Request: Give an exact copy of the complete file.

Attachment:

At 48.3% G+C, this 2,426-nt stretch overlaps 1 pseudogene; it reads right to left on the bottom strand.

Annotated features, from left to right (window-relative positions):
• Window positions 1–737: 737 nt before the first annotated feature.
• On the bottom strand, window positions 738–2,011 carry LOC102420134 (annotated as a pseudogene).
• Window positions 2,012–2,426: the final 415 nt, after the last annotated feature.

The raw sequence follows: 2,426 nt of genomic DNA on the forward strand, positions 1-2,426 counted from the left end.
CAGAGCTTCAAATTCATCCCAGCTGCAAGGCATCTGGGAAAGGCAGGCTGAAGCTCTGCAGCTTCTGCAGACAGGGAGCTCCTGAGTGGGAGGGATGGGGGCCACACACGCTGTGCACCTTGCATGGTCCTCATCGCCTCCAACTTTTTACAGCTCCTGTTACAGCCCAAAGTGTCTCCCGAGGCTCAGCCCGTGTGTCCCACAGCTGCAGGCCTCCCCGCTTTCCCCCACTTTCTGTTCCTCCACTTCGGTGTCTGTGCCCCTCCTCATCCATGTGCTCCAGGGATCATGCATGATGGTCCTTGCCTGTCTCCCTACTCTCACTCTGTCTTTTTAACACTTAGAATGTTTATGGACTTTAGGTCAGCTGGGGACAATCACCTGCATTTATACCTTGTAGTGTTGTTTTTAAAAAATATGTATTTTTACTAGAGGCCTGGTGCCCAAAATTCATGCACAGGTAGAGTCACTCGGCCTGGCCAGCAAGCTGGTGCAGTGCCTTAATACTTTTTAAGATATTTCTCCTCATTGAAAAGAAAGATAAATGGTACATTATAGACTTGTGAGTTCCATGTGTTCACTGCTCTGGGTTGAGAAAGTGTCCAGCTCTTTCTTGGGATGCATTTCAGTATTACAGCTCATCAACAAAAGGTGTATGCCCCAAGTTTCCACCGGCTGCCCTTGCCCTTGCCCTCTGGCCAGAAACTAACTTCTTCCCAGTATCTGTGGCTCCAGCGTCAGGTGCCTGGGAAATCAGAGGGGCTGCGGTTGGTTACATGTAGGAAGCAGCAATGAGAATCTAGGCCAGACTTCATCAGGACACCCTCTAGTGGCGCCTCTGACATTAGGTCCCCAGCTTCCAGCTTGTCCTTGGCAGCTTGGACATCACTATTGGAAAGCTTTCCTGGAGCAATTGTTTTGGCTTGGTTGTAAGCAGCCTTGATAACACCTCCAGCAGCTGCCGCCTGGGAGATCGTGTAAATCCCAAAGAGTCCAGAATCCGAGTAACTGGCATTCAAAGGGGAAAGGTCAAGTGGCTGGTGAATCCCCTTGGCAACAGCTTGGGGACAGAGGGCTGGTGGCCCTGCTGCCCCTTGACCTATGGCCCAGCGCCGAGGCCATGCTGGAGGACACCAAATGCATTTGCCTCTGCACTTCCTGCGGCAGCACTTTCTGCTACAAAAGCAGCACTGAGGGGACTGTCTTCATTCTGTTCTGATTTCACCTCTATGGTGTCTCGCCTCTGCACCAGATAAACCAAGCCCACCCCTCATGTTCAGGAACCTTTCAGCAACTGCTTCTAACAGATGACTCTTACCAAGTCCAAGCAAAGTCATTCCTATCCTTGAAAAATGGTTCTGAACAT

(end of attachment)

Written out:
At 48.3% G+C, this 2,426-nt stretch overlaps 1 pseudogene; it reads right to left on the bottom strand.

Annotated features, from left to right (window-relative positions):
• Window positions 1–737: 737 nt before the first annotated feature.
• On the bottom strand, window positions 738–2,011 carry LOC102420134 (annotated as a pseudogene).
• Window positions 2,012–2,426: the final 415 nt, after the last annotated feature.

The raw sequence follows: 2,426 nt of genomic DNA on the forward strand, positions 1-2,426 counted from the left end.
CAGAGCTTCAAATTCATCCCAGCTGCAAGGCATCTGGGAAAGGCAGGCTGAAGCTCTGCAGCTTCTGCAGACAGGGAGCTCCTGAGTGGGAGGGATGGGGGCCACACACGCTGTGCACCTTGCATGGTCCTCATCGCCTCCAACTTTTTACAGCTCCTGTTACAGCCCAAAGTGTCTCCCGAGGCTCAGCCCGTGTGTCCCACAGCTGCAGGCCTCCCCGCTTTCCCCCACTTTCTGTTCCTCCACTTCGGTGTCTGTGCCCCTCCTCATCCATGTGCTCCAGGGATCATGCATGATGGTCCTTGCCTGTCTCCCTACTCTCACTCTGTCTTTTTAACACTTAGAATGTTTATGGACTTTAGGTCAGCTGGGGACAATCACCTGCATTTATACCTTGTAGTGTTGTTTTTAAAAAATATGTATTTTTACTAGAGGCCTGGTGCCCAAAATTCATGCACAGGTAGAGTCACTCGGCCTGGCCAGCAAGCTGGTGCAGTGCCTTAATACTTTTTAAGATATTTCTCCTCATTGAAAAGAAAGATAAATGGTACATTATAGACTTGTGAGTTCCATGTGTTCACTGCTCTGGGTTGAGAAAGTGTCCAGCTCTTTCTTGGGATGCATTTCAGTATTACAGCTCATCAACAAAAGGTGTATGCCCCAAGTTTCCACCGGCTGCCCTTGCCCTTGCCCTCTGGCCAGAAACTAACTTCTTCCCAGTATCTGTGGCTCCAGCGTCAGGTGCCTGGGAAATCAGAGGGGCTGCGGTTGGTTACATGTAGGAAGCAGCAATGAGAATCTAGGCCAGACTTCATCAGGACACCCTCTAGTGGCGCCTCTGACATTAGGTCCCCAGCTTCCAGCTTGTCCTTGGCAGCTTGGACATCACTATTGGAAAGCTTTCCTGGAGCAATTGTTTTGGCTTGGTTGTAAGCAGCCTTGATAACACCTCCAGCAGCTGCCGCCTGGGAGATCGTGTAAATCCCAAAGAGTCCAGAATCCGAGTAACTGGCATTCAAAGGGGAAAGGTCAAGTGGCTGGTGAATCCCCTTGGCAACAGCTTGGGGACAGAGGGCTGGTGGCCCTGCTGCCCCTTGACCTATGGCCCAGCGCCGAGGCCATGCTGGAGGACACCAAATGCATTTGCCTCTGCACTTCCTGCGGCAGCACTTTCTGCTACAAAAGCAGCACTGAGGGGACTGTCTTCATTCTGTTCTGATTTCACCTCTATGGTGTCTCGCCTCTGCACCAGATAAACCAAGCCCACCCCTCATGTTCAGGAACCTTTCAGCAACTGCTTCTAACAGATGACTCTTACCAAGTCCAAGCAAAGTCATTCCTATCCTTGAAAAATGGTTCTGAACAT